“…and from today, what was Fleet technologies will now be known as Vatebra Limited.”

What’s in a name?

“It plays a monumental role in a brand’s growth and perception, meaning it can completely make or break a company. For every company whose name becomes an entrepreneurial landmark – Apple, Uber, Google, etc. – there are countless whose names don’t properly reflect the brand, and the company suffers because of it.” – Adam Fridman,

Couldn’t have put it better myself. But MD/CEO, Kunle Akinniran did last night, when he unveiled the new brand identity of what we knew as Fleet Technologies, now known as Vatebra Limited.

He told the story of Fleet Technologies’ development over the past 13 years, from building e-government software solutions, to online result checkers, identity management, biometrics and e-payment solutions.

Now, naming a child is no easy task. Naming a business, no less. You’re fighting against years of goodwill, and familiarity, and inertia, and plunging into the great unknown. It can be a struggle to find a word or group of words that tells your brand’s story, sounds pleasing to your customers’ ears, gives insight into your position in the industry and remains relevant for a long time.


According to Mr. Kunle Akinniran, after the management at Fleet Technologies tried out different names in Yoruba, Latin, Greek, and a flurry of other languages, they arrived at…Vatebra.


The second he uttered the words, in the midst of an electric atmosphere, I made a mental connection. It turns out I was right: Vatebra was derived from ‘vertebra’. It refers to the series of small bones forming the backbone in a body – in a sense, the body’s support system. And when you think about it, it does make sense. Each of the products the development team at Vatebra has built, is an integral part – a solid foundation, if you will – of the lives of the governments and private institutions that use them.


Beyond Now

You don’t need a prophet to tell you that Nigeria’s little honeymoon with crude oil is finally over. Thank goodness. Even with a miracle, a barrel of oil is unlikely to ever cost much more than $40 again. Looks especially scary when you consider that Saudi Arabia has set up a ginormous sovereign wealth fund in preparation for a post-oil era. Consider we can now all safely agree that electric cars are in fact the future. And we’re here sitting on our hands, waiting for oil prices to make like Lazarus and rise again.

Before the big unveil, (former) Fleet Technologies invited Dr. Doyin Salami to deliver a lecture titled Beyond Now: Nigeria without Oil. He’s a rockstar in the business/economy space in Nigeria, and after reading his credentials and listening to him speak, it’s not hard to see why.

Dr. Salami is an associate professor at Lagos Business School, been a Principal Consultant for USAID, EFID, World Bank, the Nigerian Federal Government and holds a doctorate from Queen Mary College, London.

Dr. Doyin Salami

Dr. Doyin Salami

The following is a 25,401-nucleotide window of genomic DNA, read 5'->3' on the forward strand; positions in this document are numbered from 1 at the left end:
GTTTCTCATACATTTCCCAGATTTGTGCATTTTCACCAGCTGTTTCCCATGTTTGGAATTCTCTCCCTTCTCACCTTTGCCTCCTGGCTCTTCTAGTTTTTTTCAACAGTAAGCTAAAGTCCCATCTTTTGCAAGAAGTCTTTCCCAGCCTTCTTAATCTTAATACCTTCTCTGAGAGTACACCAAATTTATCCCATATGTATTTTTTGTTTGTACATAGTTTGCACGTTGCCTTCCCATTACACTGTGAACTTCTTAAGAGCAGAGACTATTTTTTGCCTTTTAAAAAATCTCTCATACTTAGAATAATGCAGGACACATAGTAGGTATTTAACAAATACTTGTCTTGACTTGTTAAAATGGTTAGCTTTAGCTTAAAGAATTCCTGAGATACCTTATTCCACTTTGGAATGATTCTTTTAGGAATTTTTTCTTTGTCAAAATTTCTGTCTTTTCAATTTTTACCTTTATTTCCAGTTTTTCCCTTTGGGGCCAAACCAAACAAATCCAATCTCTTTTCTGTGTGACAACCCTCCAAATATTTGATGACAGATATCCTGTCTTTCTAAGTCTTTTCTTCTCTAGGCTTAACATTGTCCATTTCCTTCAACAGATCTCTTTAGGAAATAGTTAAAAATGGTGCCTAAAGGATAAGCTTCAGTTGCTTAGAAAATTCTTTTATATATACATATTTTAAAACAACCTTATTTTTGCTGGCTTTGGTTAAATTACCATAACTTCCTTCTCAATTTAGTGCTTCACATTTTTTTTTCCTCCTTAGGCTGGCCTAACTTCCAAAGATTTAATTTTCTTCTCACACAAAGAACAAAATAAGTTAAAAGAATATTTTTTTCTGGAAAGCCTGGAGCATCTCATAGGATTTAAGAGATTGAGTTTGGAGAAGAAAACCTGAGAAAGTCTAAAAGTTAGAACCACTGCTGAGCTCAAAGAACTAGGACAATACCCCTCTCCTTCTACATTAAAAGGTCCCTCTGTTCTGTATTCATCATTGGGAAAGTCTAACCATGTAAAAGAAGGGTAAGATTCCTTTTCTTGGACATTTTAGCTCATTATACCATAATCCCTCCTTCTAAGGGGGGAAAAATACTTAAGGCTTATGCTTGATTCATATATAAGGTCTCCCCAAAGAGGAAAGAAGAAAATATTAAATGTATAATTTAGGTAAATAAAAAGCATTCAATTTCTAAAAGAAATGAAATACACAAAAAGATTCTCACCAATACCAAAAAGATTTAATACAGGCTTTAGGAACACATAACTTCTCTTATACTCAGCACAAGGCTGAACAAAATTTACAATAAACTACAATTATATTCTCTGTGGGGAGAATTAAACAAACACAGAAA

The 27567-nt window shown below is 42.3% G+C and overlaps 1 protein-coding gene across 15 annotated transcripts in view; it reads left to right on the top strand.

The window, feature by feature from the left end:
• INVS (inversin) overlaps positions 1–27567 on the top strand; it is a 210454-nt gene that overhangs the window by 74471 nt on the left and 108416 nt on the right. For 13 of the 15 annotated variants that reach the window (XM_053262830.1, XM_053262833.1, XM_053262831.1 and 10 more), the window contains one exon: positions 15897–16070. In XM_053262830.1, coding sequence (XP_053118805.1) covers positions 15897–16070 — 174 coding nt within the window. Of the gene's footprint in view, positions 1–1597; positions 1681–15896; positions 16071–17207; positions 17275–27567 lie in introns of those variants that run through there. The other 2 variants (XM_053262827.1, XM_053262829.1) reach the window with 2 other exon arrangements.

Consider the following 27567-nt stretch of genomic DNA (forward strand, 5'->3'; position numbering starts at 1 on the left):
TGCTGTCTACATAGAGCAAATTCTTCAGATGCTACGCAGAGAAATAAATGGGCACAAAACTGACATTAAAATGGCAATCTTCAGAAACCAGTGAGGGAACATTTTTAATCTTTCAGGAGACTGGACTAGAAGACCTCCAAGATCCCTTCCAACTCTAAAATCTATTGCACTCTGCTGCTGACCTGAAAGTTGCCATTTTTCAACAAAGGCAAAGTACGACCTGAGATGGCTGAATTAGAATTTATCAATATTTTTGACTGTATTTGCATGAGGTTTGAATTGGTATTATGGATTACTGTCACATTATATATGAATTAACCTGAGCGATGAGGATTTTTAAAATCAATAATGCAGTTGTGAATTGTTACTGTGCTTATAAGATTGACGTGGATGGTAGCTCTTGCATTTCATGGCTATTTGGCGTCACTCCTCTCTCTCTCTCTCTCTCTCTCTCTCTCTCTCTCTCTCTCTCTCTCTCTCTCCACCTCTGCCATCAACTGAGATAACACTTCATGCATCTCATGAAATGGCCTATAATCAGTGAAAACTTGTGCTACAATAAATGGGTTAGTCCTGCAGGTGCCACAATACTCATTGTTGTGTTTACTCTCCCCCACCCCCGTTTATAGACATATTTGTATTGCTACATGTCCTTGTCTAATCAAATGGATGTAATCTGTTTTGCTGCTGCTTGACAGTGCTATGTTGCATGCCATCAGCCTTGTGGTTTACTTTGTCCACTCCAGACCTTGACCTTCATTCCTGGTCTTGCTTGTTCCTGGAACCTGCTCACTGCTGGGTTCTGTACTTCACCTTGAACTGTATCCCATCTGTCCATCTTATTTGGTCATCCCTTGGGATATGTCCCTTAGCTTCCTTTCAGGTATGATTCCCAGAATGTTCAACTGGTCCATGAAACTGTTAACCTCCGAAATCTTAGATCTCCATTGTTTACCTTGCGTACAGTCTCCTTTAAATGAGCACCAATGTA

A few things to note from his lecture. Oil production makes up only 9-12% of Nigeria’s economy (surprising, I know). Nigeria is an oil-exporting economy and is in reality, not driven by oil. The problem is, 72% of government revenue comes from oil. Think that’s bad? Think again. 96% of all our forex earnings come from selling Crude Oil to other countries. So, even though our output is mostly non-oil, our ability to trade with other countries is firmly bound to Oil.

So, it’s not hard to see why everyone’s losing their shit that oil prices have tanked. If Nigeria will survive the coming years (possibly even thrive), we need to move on from the blessing (or curse, depending on your point-of-view) of oil. Dr. Doyin thinks technology is the next logical step and I’m inclined to agree.

In 2000, ICT made up around 0.25% of Nigeria’s economy base. Now? It’s swollen to around 10%. I’ve made a small chart to illustrate my point.


Translation: technology is the fastest growing facet of the Nigerian economy. This is interesting because when technology is applied and democratised, it disappears.

I digress. Where were we? Nigeria.

So, the big question here is, if we can agree that Nigeria’s future is bound to technology, are we prepared/wired for technology? Is there a foundation, over which we can build products or services to export and earn forex? or at least, reduce our insatiable demand for it?

We created 1.9 million new jobs in 2015, and received 3.2 million graduates into the labour market. That is, added 3.2 million to the massive, growing backlog of unemployed Nigerians. Considering context makes it even worse. 80% of those 1.9 million jobs were earned in informal (read: low-wage, unsustainable) sectors. How fit-for-purpose are the graduands we keep churning out year after year?

If you look at things in this way, you’ll realise that if we don’t fit the bottom of the pyramid – education, infrastructure et al – then we cannot glean from technology even if it becomes available to us. For example, APC promised to cater to the needs of the poorest Nigerians (even though they swear they never said such a thing). If we were to carry out such a programme, and somehow found the funds for it, how would we go about determining who the poorest in Nigeria are? Do we have a coherent, relational database that any government agencies can pull information from? LOL.

At the end of the day…

There’s a lot of work to be done if we will ever live up to the Giant of Africa moniker we love so much. And like Dr. Doyin Salami said, “a journey of a thousand miles begins with a step, followed by another in the right direction”.

From all indications, Vatebra’s big brand re-launch is a step in the right direction, because they have positioned themselves as a backbone as far as technology is concerned in both the public and private sectors in Nigeria. The question is, what will happen…beyond now?

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